During his State of the Union Address on Tuesday night, President Obama called on federal agencies to cut red tape in construction projects. Accepting that challenge, U.S. Transportation Secretary Ray LaHood today proposed a significant change in the way major transit projects compete for federal funds by streamlining the process and making decisions more responsive to local needs.
"This proposal would move more job-generating bus, rail and ferry projects from the drawing boards into construction sooner and with less red tape along the way," said Secretary LaHood. "President Obama has asked government agencies to cut red tape, eliminate waste, and streamline bureaucracy wherever possible, and that's exactly what we're doing."
The proposed changes could potentially shave six months or more off the time that is now required to move major projects through the Federal Transit Administration's (FTA) New Starts pipeline. This new approach may also result in financial savings for the federal government and local taxpayers by allowing approved projects to begin construction sooner, thereby saving on finance charges and other costs.
The streamlined proposal would allow the FTA to focus more on local needs, such as economic development, revitalization and responding to historically underserved populations while reducing or eliminating certain time-consuming technical requirements that are duplicative or unnecessary.
"Our process for selecting big capital projects is historically successful--but at times painfully and unnecessarily complicated," said FTA Administrator Peter Rogoff. "We're aiming to make common-sense changes that will make a big difference to communities throughout the United States that need more mobility, and better access to jobs, sooner rather than later."
Other benefits from the changes would include increased transparency and continued rigorous scrutiny of each project proposal. By giving greater emphasis to evaluation criteria concerning environmental benefits and local economic impact, it would be possible for FTA to consider a variety of smaller-scale projects that might better meet a community's needs, including streetcars and rapid bus services.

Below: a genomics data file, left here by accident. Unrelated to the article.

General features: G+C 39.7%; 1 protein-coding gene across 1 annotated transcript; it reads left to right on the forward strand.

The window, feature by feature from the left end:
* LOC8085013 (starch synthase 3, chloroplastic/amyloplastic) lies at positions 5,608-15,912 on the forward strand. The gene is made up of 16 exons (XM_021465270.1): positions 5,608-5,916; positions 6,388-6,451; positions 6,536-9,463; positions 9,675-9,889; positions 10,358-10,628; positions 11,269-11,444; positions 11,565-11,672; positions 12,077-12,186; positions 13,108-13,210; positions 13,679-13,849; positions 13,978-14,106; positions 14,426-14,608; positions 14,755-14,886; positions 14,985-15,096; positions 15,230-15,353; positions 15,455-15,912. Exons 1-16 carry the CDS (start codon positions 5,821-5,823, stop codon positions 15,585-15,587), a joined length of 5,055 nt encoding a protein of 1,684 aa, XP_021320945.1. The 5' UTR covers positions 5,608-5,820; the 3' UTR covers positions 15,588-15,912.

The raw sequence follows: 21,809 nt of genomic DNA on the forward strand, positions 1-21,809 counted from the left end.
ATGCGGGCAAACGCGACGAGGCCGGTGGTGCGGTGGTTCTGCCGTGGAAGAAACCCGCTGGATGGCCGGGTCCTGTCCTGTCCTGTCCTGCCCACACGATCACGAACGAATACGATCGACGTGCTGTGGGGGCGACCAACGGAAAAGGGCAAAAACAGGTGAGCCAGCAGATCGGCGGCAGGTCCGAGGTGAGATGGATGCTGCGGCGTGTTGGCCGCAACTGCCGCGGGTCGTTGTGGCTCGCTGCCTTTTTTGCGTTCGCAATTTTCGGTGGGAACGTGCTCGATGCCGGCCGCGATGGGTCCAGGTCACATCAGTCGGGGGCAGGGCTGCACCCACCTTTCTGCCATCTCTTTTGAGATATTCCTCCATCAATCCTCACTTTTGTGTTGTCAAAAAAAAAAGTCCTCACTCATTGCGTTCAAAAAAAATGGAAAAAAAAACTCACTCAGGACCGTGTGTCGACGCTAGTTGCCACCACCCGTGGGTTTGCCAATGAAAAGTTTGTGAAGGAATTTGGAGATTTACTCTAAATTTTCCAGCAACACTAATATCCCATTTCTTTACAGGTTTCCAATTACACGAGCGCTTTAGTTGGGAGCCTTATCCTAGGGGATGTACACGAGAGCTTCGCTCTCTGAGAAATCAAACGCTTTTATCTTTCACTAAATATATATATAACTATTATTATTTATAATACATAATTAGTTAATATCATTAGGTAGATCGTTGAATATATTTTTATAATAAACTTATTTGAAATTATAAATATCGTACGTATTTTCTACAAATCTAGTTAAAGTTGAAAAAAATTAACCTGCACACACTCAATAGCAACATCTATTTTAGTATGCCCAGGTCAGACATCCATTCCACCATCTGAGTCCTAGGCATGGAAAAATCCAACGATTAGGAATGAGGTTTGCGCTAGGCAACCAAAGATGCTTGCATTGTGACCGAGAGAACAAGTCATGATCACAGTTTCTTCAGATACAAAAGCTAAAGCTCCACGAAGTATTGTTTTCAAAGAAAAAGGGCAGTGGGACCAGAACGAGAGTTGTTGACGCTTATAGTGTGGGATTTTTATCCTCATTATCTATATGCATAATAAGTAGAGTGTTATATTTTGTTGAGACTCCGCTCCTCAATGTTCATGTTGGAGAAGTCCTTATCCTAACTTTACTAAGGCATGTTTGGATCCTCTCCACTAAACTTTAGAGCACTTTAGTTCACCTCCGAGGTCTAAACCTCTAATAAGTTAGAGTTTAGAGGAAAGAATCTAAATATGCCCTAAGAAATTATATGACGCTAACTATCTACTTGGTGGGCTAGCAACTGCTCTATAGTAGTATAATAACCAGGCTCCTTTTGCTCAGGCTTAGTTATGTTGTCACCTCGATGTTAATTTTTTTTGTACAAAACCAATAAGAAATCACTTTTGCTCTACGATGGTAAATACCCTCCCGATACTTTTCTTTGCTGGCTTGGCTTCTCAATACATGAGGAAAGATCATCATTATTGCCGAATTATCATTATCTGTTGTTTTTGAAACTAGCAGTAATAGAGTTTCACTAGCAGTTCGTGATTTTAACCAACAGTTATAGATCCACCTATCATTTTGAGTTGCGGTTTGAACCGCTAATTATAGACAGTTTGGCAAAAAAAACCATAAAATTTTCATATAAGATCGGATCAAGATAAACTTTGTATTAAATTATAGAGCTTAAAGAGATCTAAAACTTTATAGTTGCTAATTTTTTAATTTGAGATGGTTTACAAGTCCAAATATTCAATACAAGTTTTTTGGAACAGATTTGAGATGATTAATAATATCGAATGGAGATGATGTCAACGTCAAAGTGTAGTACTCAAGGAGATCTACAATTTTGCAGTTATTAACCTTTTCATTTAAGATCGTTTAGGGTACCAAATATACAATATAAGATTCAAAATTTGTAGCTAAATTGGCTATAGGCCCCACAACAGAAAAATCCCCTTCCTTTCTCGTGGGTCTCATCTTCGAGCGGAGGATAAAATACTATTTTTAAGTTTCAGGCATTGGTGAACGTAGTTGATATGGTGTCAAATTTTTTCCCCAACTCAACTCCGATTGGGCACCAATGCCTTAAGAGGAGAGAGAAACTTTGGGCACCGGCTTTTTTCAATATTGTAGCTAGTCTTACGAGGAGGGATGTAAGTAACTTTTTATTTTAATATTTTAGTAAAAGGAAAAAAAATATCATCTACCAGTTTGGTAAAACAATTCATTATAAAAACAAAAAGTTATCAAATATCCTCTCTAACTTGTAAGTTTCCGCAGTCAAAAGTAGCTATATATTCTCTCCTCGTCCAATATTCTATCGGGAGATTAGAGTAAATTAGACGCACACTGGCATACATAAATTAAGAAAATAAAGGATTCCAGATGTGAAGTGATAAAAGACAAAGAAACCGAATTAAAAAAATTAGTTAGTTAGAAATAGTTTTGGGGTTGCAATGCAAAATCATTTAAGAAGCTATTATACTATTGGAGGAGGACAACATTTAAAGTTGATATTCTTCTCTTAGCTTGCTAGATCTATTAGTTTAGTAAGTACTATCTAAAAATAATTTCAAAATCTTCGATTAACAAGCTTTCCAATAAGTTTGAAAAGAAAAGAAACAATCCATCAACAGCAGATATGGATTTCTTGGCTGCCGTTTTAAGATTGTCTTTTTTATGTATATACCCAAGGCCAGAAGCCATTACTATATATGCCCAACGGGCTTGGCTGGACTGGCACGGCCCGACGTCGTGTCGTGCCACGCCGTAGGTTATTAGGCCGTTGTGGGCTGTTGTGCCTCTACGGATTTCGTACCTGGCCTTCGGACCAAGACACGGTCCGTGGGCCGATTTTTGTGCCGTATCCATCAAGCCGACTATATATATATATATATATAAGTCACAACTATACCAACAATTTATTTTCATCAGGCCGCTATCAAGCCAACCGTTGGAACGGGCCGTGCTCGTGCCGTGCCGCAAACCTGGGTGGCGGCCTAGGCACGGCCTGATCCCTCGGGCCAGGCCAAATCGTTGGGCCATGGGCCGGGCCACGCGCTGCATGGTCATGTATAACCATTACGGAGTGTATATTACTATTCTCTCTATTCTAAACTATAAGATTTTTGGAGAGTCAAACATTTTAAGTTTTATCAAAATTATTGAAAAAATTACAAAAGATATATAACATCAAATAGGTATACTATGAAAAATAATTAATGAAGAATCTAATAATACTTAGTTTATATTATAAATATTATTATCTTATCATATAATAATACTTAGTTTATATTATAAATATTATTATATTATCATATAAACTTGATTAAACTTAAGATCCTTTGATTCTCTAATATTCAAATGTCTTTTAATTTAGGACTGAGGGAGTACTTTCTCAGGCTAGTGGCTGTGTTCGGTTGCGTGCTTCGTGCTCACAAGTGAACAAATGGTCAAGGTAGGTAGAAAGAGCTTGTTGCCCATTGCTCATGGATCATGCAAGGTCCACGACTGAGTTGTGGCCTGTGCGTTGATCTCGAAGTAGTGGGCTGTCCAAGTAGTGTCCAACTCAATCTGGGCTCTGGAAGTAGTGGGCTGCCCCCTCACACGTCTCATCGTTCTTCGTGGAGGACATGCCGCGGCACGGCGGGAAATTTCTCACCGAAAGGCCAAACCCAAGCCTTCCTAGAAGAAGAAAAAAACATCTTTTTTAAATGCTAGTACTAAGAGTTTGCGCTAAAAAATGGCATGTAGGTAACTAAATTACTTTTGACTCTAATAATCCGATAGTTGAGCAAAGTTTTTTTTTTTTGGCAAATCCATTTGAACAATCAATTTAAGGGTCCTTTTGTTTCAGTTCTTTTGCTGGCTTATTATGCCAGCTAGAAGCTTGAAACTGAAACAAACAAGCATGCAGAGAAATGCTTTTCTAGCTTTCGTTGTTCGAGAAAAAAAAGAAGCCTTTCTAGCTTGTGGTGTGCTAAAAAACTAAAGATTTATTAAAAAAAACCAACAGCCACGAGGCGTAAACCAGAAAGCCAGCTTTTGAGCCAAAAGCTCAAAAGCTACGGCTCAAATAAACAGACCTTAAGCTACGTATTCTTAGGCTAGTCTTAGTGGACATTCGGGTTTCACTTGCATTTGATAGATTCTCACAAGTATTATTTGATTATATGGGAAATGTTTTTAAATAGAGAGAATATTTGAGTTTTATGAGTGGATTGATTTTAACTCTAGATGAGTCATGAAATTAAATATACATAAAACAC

The proposed changes are described in FTA's Notice of Proposed Rulemaking (NPRM) to streamline the evaluation and rating of New Starts and Small Starts projects, published in two separate notices in today's Federal Register are the Notice of Proposed Rulemaking, http://www.gpo.gov/fdsys/pkg/FR-2012-01-25/pdf/2012-1198.pdf and Notice of Availability, http://www.gpo.gov/fdsys/pkg/FR-2012-01-25/pdf/2012-1195.pdf.
A 60-day public comment period on the proposed rule begins today. Comments may be formally submitted to the federal government's docket website at Regulations.gov. FTA also plans to hold a number public listening sessions and an online informational webinar; details will be announced in a future Federal Register notice. All received input will be taken into consideration before a final rule is issued.
The New Starts and Small Starts program is one of the largest discretionary grant programs in the U.S. Government. FTA's final Fiscal Year 2012 appropriation includes more than $2 billion in capital projects requested by President Obama under FTA's capital investment program. Proposed projects such as rapid rail, light rail, commuter rail, bus rapid transit, and ferries are evaluated and rated on a number of measures at several steps in the process as they seek FTA approval for a federal funding commitment to finance project construction.
FTA's streamlining effort was undertaken in response to an announcement in January 2010 by Transportation Secretary LaHood to change how major transit projects are selected to receive federal financial assistance from FTA. As part of this initiative, FTA rescinded restrictions issued by the Bush Administration in March of 2005 that greatly limited the factors that would be considered when evaluating transit projects seeking federal matching dollars.